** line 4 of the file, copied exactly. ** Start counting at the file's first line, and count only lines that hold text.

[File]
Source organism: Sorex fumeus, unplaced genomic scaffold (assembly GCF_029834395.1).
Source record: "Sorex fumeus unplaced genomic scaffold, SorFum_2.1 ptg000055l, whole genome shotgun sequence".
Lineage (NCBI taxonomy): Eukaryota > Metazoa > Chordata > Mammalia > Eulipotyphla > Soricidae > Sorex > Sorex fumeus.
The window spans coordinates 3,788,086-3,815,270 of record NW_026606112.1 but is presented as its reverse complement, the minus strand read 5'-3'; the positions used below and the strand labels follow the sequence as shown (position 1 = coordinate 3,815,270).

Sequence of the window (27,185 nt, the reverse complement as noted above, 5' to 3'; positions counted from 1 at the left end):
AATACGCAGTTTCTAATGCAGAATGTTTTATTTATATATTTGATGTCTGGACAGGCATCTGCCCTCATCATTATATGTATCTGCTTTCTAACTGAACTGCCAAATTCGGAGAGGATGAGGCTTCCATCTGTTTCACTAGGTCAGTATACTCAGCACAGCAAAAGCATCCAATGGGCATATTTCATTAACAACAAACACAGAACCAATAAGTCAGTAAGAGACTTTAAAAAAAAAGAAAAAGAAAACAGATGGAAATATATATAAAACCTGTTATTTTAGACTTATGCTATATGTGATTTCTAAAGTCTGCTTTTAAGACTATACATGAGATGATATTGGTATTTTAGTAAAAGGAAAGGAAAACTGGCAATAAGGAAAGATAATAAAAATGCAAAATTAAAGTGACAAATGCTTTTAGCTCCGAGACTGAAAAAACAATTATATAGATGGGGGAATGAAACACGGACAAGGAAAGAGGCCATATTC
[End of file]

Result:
The window spans coordinates 3,788,086-3,815,270 of record NW_026606112.1 but is presented as its reverse complement, the minus strand read 5'-3'; the positions used below and the strand labels follow the sequence as shown (position 1 = coordinate 3,815,270).